Wednesday

18 April 2012

"The Lord spoke to Moses and said, 'I have heard the complaining of the Israelites.'" (vv. 11-12)

Background

Twice in this passage, the Israelites complain about their difficulties. They are a newly liberated people, completely unused to freedom or nomadic life, and their grumbling suggests the understandable feeling that it is almost too much for them to cope with. God is patient with them.

The first complaint is over thirst, because of undrinkable water. It seems God prompts Moses to draw on some desert survival skills that perhaps he learned as a shepherd in Midian. When Moses asks for help in prayer, God shows him a piece of wood. Moses seems to know what to do with it: he throws it into the water, which becomes drinkable. Bedouin, to this day, use particular shrubs to sweeten brackish water, by drawing the salt downwards.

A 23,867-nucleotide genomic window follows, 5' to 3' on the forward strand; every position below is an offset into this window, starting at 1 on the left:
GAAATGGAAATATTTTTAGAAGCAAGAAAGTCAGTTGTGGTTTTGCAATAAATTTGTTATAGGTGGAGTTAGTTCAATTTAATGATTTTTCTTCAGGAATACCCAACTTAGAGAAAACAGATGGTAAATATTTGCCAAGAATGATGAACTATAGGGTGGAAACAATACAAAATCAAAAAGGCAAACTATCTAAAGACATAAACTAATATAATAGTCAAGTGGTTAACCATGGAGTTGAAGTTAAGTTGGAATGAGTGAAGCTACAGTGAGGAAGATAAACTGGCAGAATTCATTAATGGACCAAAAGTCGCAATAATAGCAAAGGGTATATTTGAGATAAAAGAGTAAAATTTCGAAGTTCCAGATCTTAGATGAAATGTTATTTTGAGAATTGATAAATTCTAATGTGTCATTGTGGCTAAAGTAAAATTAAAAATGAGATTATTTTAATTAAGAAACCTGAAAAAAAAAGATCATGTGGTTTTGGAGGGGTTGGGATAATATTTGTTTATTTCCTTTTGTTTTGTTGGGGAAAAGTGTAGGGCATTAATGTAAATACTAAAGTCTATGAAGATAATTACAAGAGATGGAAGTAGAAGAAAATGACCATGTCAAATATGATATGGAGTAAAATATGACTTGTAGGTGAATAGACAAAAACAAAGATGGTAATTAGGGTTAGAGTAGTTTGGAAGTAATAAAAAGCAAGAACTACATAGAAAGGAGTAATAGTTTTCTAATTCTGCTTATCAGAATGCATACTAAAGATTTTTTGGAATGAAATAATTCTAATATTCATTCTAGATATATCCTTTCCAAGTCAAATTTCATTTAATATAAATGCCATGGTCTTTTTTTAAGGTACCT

The second complaint is over hunger. Again, Moses takes the concern to God, who explains what the solution will be. This time, a test or a lesson will be included in the giving: the Israelites are to learn to trust and obey God in every detail. In the abundant appearance of the mysterious 'manna', the Israelites are required to practise self-control, not grabbing as much as they possibly can, for fear of shortage in the future, but to live day by day, with a sense of trust and sufficiency. The Jewish commentator Rashi says, quoting an older source, that God brings the manna 'lovingly' to the people, who are not to gather more than their needs for the day. We might make a connection here, with the prayer Jesus teaches, "give us this day our daily bread" (Matthew 6:11). In his Jewishness, perhaps Jesus is thinking of this essential sense of sufficiency, of trust and obedience that originates in the first days of the freed Israelites' journey together.

To Ponder

How does the idea of living with trust and sufficiency influence your life?

When did you last turn to God for help? What happened?

Bible notes author: Ray Gaston and Annie Heppenstal

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